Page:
Tax revenues and land use rights sales income are decreasing in tandem. The negative impact this is having on China's fiscal revenue is enormous, and will be impossible to overcome.

Economist Lao Man believes that starting in August, China's fiscal revenue will inevitably enter a phase of long-term contraction. The impact of fiscal revenue contraction on the Chinese economy will certainly surpass the contraction in all other industries.

Huge Debts

As the tax figures above clearly indicate, the Chinese government's cash flow is shrinking. Consider some numbers from the past thirteen years.

In the three years from 2020 to 2022, the cumulative fiscal deficit reached ¥23.6 trillion CNY ($3.22 trillion USD). This exceeds the previous ten years when the cumulative fiscal deficit was ¥19.5 trillion CNY ($2.66 trillion USD).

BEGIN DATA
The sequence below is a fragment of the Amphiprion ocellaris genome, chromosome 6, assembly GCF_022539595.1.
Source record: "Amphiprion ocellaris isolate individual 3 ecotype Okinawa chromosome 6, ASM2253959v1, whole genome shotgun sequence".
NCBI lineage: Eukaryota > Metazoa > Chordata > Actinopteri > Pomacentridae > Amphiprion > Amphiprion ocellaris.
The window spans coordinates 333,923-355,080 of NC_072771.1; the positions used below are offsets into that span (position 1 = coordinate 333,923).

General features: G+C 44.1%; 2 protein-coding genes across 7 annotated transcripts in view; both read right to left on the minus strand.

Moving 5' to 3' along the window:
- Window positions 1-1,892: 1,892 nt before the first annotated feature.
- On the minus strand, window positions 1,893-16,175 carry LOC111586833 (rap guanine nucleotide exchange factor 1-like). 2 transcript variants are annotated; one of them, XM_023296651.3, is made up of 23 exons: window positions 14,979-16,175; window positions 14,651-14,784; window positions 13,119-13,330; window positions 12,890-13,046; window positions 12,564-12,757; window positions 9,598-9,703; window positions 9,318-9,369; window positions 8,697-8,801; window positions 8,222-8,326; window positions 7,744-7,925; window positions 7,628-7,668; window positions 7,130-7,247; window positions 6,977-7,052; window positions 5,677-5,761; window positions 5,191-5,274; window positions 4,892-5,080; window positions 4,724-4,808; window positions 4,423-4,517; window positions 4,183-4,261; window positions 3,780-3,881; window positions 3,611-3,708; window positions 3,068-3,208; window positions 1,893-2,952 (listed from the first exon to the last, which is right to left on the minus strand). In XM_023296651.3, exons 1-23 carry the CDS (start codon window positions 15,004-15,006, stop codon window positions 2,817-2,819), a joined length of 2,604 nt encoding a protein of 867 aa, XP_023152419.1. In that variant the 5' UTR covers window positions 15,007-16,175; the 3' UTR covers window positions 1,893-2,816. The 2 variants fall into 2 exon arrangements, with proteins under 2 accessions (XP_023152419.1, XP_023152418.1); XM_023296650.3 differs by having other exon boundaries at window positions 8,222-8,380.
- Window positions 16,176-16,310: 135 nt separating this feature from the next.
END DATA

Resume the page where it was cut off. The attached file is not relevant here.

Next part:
The fiscal deficit scale for January to August 2023 is ¥4.3 trillion CNY ($580 billion USD) and is expected to exceed ¥7 trillion CNY ($975 billion USD) for the whole year.

The Fiscal Revenue and Expenditure table also shows that the total deficit has been expanding continuously. The fiscal deficit-to-revenue ratio, which is the total deficit divided by total revenue, has also been on the rise for over a decade.


To cover the deficit, Chinese Communist Party (CCP) authorities have continually adopted a frantic borrowing model. As a result, the combined balance of national bonds and local government bonds now exceeds ¥65 trillion CNY ($8.9 trillion USD). 

When the city investment bonds and the operational debt of public institutions are factored in, the total debt scale has surpassed ¥100 trillion CNY ($13.70 trillion USD).

The above information, by the way, is based on official macroeconomic data.


Author: Jennifer Zeng